Brian Lawless/PA Wire

Number of people stopped at the Northern Ireland land border and removed from the State is rising

Gardaí say that the passport checks at the border are to fight organised crime, but NGOs say they’re more like immigration controls.

THE NUMBER OF people stopped at the Northern Ireland land border and removed from the State is rising, garda figures show.

Data released exclusively to shows that there were 105 immigration offences detected near the border last year, but 140 in 2019 to date.

The Garda Commissioner, Drew Harris, said that passport checks at the border are “directed towards organised crime”, but NGOs say that they look more like “routine immigration controls”.

The figures cover “detections in respect of immigration-type offences” by gardaí checking southbound buses on the N1 road. 

The trend backs up anecdotal evidence from travellers and NGOs, who say that patrols had fallen off but have been stepped up recently.

Doireann Ansbro, senior research and policy officer at the Irish Council for Civil Liberties, said that the figures “seem to confirm what we and our colleagues at CAJ [the Committee on the Administration of Justice] have reported: that there are more immigration checks being carried out along the border than before”.

A spokesperson for the gardaí said that the figures represent “the number of persons who were refused leave to land, and removed from the state” by a Dundalk-based mobile patrol unit.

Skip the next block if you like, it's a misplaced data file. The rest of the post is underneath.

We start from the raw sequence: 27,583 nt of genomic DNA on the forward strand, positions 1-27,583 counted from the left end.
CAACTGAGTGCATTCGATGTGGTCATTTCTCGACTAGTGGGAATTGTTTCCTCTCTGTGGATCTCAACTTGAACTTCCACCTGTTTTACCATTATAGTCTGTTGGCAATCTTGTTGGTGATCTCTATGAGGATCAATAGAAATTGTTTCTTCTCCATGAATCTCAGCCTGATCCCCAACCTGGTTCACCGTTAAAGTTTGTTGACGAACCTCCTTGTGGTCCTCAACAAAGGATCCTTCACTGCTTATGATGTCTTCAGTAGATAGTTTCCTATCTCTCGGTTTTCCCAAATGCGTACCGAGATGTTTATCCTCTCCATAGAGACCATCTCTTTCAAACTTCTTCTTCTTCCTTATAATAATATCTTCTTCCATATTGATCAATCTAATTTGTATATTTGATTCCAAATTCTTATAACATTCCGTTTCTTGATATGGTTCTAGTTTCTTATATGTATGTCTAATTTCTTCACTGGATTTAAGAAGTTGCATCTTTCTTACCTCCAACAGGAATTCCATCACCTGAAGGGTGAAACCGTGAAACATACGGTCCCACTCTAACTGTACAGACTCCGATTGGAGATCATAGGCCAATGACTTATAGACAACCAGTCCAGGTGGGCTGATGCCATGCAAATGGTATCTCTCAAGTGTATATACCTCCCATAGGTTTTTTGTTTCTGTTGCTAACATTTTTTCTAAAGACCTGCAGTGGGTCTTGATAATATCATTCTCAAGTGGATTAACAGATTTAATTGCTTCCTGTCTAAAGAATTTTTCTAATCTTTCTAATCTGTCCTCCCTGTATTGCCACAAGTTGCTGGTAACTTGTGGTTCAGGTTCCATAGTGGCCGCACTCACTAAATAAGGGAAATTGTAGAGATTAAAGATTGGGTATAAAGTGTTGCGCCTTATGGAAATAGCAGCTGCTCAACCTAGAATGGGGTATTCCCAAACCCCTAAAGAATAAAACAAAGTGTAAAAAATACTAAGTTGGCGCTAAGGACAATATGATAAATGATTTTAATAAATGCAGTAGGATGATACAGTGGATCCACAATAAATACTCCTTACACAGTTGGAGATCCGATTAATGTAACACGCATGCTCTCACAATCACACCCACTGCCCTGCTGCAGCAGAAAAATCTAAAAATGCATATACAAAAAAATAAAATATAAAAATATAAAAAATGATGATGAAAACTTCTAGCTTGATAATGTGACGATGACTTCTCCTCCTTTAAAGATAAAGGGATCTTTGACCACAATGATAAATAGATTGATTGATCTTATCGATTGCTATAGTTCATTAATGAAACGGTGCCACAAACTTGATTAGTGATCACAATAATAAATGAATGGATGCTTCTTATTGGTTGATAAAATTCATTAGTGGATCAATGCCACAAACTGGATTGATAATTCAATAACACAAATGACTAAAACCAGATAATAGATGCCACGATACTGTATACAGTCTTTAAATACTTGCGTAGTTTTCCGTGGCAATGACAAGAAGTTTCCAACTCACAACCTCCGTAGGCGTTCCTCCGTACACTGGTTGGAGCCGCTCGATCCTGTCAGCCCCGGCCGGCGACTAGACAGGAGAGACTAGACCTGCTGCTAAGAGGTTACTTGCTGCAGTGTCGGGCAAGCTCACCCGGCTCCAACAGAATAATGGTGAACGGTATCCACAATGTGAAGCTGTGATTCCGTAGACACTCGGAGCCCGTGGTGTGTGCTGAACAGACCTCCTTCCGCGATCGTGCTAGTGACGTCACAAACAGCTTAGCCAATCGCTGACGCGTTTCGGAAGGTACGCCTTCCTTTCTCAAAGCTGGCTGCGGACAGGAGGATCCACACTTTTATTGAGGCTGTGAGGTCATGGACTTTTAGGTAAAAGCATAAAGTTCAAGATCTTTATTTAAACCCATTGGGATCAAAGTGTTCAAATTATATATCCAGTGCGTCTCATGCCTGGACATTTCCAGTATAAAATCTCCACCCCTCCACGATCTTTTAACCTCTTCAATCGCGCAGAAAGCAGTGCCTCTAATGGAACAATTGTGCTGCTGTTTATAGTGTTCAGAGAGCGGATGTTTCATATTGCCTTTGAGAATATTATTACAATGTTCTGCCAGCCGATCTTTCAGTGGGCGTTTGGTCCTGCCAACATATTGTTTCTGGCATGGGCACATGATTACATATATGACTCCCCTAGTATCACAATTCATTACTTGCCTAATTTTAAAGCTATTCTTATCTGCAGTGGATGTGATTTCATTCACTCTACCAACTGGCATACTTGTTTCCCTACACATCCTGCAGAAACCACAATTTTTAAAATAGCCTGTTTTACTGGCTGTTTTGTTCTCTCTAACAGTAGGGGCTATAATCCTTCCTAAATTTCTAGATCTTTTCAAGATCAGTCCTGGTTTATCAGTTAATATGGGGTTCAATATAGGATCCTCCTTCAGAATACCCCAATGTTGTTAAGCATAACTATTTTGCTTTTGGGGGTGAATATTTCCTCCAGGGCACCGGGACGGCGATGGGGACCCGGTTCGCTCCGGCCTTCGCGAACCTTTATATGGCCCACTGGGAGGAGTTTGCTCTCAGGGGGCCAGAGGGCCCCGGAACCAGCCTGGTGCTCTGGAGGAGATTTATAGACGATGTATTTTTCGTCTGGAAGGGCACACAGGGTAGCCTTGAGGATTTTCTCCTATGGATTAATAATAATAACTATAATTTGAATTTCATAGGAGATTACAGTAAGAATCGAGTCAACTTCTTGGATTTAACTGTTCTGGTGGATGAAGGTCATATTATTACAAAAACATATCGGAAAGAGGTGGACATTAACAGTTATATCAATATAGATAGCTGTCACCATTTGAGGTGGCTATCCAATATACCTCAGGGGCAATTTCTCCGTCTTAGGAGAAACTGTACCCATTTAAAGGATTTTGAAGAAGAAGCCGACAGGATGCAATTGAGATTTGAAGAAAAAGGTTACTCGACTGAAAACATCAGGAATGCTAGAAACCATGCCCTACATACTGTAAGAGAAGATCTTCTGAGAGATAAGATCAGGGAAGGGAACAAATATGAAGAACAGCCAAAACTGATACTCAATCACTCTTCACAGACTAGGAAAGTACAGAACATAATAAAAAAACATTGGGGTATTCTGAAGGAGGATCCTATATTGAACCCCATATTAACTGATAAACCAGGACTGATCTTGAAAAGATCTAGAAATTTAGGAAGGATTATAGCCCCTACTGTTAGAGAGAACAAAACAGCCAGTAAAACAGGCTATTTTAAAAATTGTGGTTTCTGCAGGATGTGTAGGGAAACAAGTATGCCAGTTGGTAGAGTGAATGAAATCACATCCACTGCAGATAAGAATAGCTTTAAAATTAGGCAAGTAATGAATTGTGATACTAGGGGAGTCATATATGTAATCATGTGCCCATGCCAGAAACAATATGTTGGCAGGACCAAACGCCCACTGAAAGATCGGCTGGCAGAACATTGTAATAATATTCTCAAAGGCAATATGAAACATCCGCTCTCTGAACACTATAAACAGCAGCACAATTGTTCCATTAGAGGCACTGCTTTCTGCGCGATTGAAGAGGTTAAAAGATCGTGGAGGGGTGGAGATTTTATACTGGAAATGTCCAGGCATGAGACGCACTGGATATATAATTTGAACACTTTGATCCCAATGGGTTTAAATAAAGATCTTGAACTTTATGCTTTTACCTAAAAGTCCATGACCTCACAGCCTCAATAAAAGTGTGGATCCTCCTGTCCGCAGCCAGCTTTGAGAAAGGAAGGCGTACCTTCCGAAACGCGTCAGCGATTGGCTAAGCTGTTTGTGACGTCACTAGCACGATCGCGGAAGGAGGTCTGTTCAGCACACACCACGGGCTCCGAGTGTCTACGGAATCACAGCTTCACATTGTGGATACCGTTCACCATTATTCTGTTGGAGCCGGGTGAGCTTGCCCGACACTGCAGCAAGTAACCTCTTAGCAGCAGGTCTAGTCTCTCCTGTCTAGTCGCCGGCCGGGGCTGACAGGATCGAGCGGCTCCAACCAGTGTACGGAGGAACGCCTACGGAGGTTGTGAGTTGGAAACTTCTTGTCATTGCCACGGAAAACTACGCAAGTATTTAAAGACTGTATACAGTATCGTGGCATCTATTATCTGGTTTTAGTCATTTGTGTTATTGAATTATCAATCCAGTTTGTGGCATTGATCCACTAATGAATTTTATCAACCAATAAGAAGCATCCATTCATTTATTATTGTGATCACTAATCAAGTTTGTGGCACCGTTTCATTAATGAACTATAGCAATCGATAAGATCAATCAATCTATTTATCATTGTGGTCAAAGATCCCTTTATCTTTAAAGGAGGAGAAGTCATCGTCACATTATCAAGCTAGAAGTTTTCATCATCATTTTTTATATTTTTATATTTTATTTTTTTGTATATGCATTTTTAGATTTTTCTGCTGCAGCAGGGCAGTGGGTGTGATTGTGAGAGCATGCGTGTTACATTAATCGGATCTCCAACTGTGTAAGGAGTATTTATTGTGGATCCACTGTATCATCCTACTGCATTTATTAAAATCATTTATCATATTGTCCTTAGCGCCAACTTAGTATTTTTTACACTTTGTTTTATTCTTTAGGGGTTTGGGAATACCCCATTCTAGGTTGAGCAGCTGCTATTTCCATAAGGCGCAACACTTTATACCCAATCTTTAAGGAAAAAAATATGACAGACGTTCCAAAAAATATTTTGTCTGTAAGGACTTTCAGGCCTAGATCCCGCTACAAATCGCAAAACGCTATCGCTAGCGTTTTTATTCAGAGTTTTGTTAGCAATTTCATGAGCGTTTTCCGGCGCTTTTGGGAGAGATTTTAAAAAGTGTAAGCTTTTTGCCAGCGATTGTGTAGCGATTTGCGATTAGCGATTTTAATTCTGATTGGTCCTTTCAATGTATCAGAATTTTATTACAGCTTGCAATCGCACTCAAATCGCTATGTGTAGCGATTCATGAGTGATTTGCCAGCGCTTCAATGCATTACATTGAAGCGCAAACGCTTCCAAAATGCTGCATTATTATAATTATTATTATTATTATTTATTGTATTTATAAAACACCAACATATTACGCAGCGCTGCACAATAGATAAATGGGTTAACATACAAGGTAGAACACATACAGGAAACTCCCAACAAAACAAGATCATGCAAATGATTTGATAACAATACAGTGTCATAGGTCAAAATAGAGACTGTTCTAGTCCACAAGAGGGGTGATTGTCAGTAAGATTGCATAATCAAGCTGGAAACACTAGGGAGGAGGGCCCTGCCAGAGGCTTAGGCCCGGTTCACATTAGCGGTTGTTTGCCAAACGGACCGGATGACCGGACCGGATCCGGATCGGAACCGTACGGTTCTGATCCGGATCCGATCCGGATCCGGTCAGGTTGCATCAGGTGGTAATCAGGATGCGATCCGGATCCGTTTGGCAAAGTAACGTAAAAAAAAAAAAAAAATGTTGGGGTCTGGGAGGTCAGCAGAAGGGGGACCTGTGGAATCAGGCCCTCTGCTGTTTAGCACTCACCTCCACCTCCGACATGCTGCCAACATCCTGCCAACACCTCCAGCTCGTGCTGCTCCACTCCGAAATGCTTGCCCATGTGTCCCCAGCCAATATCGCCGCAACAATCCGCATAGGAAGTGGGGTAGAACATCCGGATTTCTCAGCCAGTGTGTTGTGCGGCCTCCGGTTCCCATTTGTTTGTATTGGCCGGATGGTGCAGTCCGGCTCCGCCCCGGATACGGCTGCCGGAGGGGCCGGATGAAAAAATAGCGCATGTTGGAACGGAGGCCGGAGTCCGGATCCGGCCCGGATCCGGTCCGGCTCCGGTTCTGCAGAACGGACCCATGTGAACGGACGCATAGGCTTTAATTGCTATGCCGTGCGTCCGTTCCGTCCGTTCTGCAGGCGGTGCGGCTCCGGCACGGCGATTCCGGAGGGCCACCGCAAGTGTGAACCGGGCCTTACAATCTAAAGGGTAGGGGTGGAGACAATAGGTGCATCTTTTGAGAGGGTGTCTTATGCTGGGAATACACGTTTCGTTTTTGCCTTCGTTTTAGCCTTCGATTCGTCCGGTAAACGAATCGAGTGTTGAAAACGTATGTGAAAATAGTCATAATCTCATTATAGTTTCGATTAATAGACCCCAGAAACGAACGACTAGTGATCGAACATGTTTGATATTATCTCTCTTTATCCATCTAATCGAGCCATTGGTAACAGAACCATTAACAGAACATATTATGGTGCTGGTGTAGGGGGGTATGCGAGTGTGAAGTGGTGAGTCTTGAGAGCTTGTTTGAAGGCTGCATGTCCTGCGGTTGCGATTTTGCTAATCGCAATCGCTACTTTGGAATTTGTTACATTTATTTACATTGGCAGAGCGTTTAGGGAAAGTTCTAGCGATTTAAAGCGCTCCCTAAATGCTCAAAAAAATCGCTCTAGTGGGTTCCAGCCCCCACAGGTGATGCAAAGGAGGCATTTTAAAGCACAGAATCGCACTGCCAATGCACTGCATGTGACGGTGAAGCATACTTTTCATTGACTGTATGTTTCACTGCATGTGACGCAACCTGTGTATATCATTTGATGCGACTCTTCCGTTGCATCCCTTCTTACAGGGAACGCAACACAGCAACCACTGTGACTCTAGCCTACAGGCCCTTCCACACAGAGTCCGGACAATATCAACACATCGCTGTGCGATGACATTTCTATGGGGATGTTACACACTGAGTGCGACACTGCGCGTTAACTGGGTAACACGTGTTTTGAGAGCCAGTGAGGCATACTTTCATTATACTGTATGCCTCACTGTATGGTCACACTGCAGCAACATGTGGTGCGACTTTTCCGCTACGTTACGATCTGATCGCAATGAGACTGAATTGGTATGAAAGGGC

The Garda Commissioner has denied that there has been any change in policy on land border immigration checks.

Speaking to the Oireachtas Justice Committee last week, Harris said that “there is not a concentration of enforcement activity in respect of the common travel area and the border. This is just part of our ongoing efforts in respect of immigration crime”.

He added that the number of detections by the Dundalk unit were “far overshadowed” by immigration operations at the ports and airports at Dublin and Cork.

The Belfast-based Committee on the Administration of Justice and the Irish Council for Civil Liberties have raised fears that the checks are being carried out with no legal basis and that passengers are being racially profiled.

Asked about the NGOs’ concern by Senator Niall Ó Donnghaile, Harris said that the border checks were in response to “organised crime and the movement of individuals under coercion as human trafficking”.

Úna Boyd of the Committee on the Administration of Justice told that “while the Gardaí have indicated that checks on cross-border busses are influenced by concerns over human trafficking and organised crime, evidence indicates that the checks taking place are routine immigration controls rather than intelligence-led operations”.

Boyd said that “these figures do not tell us the number of people wrongly required to provide documentation, questioned or even removed from busses on the basis of an unlawful and discriminatory practice”.

Under the Immigration Act 2004, journeys within the common travel area are passport-free for British and Irish citizens, but non-nationals are required to produce a passport.

Harris said that “the common travel area, for all its strengths, also creates an opportunity for organised crime”.

“We are therefore obliged to police that and to do our utmost to ensure we are not subject to criminal gangs moving people illegally through this jurisdiction and, in effect, into Northern Ireland to get access then into the UK, or the reverse”.

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